Thursday, December 22, 2016
Should Your Brand Be Using User-Generated Content?

Any type of content created by unpaid contributors falls into the category of user-generated content (UGC). UGC can include tweets, blog posts, testimonials, snapchat stories or Instagram posts. According to Business Insider, shoppers interacting with UGC are 97% more likely to convert with a retailer than customers who do not. That’s a pretty good reason to incorporate UGC into your communications strategy.

UGC works in the same way as word-of-mouth referrals and for this reason, is a credible form of referral. Aaron Orendorff explains, “A brand is not necessarily its own best salesperson. Nobody within your business is as good at selling as your customers.”

With 86% of millennials saying that UGC content is a good indictor of the quality of a brand and 68% of 18-24-year-old social media users taking this type of content into account when making a purchase decision, UGC has grown beyond the buzzword phase. (It even has its own acronym!)

Back in 2009, Burberry’s successful Art of Trench campaign asked fans and customers to upload pictures of themselves in the brand’s iconic trench coat, the best of which were curated and shared on their Facebook page as well as on a campaign microsite.

Looking to up your brand’s UGC game?

Share user generated content

GoPro does UGC better than anyone. GoPro’s fans publish videos of their own experiences and tag the brand (#GoPro), but to provide added incentive GoPro often buys the rights to those videos, polishes them and then uses this content across their channels. The GoPro Instagram page frequently showcases user- generated images and videos, with the Photo of the Day feature ensuring a daily dose of UGC. 


GoPro even celebrates and rewards the best user-generated content, with the GoPro awards. 


Credit your content creators

Recognizing fans for their creative work is a great way to build relationships with customers, show that their work is appreciated and it also encourages others to share too.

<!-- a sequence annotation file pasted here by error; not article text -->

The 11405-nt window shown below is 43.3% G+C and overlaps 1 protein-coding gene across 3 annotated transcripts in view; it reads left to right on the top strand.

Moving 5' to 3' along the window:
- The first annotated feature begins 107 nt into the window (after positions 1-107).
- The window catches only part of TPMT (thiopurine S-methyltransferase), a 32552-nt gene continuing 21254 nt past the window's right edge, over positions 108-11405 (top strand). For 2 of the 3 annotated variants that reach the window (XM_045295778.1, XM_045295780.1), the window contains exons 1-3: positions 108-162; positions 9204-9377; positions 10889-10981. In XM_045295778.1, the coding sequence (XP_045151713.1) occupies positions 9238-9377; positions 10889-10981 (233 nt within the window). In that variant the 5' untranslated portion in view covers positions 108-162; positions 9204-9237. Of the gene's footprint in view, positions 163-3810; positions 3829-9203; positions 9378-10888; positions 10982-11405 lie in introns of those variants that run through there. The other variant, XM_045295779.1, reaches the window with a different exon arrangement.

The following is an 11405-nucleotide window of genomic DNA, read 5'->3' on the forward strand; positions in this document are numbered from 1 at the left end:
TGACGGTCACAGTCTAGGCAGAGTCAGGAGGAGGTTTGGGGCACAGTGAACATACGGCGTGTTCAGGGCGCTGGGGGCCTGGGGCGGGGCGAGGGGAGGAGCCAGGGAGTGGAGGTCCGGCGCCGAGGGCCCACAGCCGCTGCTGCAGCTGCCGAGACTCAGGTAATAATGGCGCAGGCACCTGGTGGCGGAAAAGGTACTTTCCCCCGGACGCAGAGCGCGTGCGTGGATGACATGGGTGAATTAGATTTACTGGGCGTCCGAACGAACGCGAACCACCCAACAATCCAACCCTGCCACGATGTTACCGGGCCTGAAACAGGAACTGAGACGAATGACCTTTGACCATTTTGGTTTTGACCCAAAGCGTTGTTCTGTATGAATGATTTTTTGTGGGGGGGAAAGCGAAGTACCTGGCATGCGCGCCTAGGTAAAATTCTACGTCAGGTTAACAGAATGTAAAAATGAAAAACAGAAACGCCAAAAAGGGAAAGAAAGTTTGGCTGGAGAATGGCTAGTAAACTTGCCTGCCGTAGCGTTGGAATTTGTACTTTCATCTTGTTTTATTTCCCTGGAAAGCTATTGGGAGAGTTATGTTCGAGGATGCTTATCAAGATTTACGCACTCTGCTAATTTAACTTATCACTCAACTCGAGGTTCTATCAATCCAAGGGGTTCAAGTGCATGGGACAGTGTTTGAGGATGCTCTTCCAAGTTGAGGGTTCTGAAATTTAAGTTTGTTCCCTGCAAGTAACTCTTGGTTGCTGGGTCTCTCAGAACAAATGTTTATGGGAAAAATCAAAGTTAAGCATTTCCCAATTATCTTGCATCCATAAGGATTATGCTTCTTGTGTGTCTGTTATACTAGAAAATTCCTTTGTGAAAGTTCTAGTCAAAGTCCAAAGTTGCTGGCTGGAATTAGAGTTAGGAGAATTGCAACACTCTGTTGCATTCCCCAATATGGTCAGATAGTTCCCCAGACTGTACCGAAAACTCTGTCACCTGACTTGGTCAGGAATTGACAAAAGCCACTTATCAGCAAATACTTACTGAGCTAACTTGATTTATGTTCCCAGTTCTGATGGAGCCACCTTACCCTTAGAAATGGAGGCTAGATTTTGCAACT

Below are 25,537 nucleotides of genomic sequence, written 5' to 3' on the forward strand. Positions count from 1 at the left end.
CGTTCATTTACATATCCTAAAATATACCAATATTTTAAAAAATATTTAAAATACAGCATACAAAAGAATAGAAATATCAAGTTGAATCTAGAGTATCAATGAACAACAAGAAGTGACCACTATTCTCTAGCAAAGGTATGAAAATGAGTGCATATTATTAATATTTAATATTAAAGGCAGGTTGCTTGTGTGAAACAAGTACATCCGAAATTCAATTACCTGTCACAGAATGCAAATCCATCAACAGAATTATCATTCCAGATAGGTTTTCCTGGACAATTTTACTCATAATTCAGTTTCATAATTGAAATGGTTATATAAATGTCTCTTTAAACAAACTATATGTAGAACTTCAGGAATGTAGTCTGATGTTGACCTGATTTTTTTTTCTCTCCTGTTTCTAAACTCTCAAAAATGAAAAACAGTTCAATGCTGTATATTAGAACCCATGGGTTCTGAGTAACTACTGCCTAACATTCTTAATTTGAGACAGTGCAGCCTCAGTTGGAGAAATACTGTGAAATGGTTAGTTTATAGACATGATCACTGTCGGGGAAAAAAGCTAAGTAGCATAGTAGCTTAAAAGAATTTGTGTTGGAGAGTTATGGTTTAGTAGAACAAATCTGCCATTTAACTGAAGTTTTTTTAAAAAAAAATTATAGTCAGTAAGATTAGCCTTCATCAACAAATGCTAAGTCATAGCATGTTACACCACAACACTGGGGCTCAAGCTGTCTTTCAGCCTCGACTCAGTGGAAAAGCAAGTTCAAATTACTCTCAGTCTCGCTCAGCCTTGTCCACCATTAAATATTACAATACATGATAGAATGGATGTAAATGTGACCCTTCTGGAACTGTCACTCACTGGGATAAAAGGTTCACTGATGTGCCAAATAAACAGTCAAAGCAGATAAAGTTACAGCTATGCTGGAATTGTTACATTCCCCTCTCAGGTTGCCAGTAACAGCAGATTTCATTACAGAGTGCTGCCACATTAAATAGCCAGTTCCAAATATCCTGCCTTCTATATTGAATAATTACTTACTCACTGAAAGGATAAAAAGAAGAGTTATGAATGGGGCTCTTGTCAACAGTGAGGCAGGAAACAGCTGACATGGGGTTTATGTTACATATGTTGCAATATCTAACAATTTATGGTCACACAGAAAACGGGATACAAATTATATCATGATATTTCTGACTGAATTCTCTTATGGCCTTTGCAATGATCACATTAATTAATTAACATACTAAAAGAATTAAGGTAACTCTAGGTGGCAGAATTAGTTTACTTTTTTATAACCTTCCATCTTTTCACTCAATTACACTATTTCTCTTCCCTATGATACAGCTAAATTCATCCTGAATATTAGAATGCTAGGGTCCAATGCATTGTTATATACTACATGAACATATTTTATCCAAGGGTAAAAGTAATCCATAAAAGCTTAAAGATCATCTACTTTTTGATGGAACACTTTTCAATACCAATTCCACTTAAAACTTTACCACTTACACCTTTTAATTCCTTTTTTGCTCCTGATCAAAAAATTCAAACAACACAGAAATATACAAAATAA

Work with influencers

The successful #MyCalvins campaign from Calvin Klein leveraged celebrity influencers to encourage UGC.  Justin Bieber, Kendall Jenner, The Blonde Salad’s Ciara Ferragni, and even music stars such as Fergie and Trey Songz all posted images of themselves in their Calvin Klein attire. Tapping into these respective fan bases is a smart move for marketers, particularly those looking to engage millennials.

The hashtag associated with the campaign encouraged fans and customers to share their own content on social media, with the very best submissions shared on a shoppable dedicated microsite.


Custom snapchat filters

In February of this year, Snapchat launched on-demand geofilters. If you are in a certain location, such as Times Square or the London Eye, there are certain geo-filters available for you to use.

During this year’s Toronto International Film Festival, CTV’s entertainment show, ETalk, took full advantage of the app’s function and snapped up a storm with their custom “CTV ETalk” filter. Festival-goers were also able to use this filter in downtown Toronto and were encouraged to send their own snaps using this filter.


Host a contest

Decorating the white cups, and the Holiday red cups, has been a hobby of Starbucks fans for years. Last December Starbucks invited customers to take part in a contest, sharing their best cup designs on Instagram. The contest received over 1,200 individual submissions with thirteen designs chosen as the overall winners. These Holiday cups are now being served in over 25,000 Starbucks stores in 75 countries.


The #CastMeMarc campaign asked users to post their own images for the chance to model for fashion brand, Marc Jacobs. With over 100,000 Instagram submissions alone, the wildly successful campaign ran in 2014 and again in 2015.

Like any other marketing tactic, UGC needs to be carefully monitored and managed to ensure the content being shared by users reflects the brand’s ethos and positively showcases products and services.

Amy-Louise Tracey, Communications Manager. CNW    

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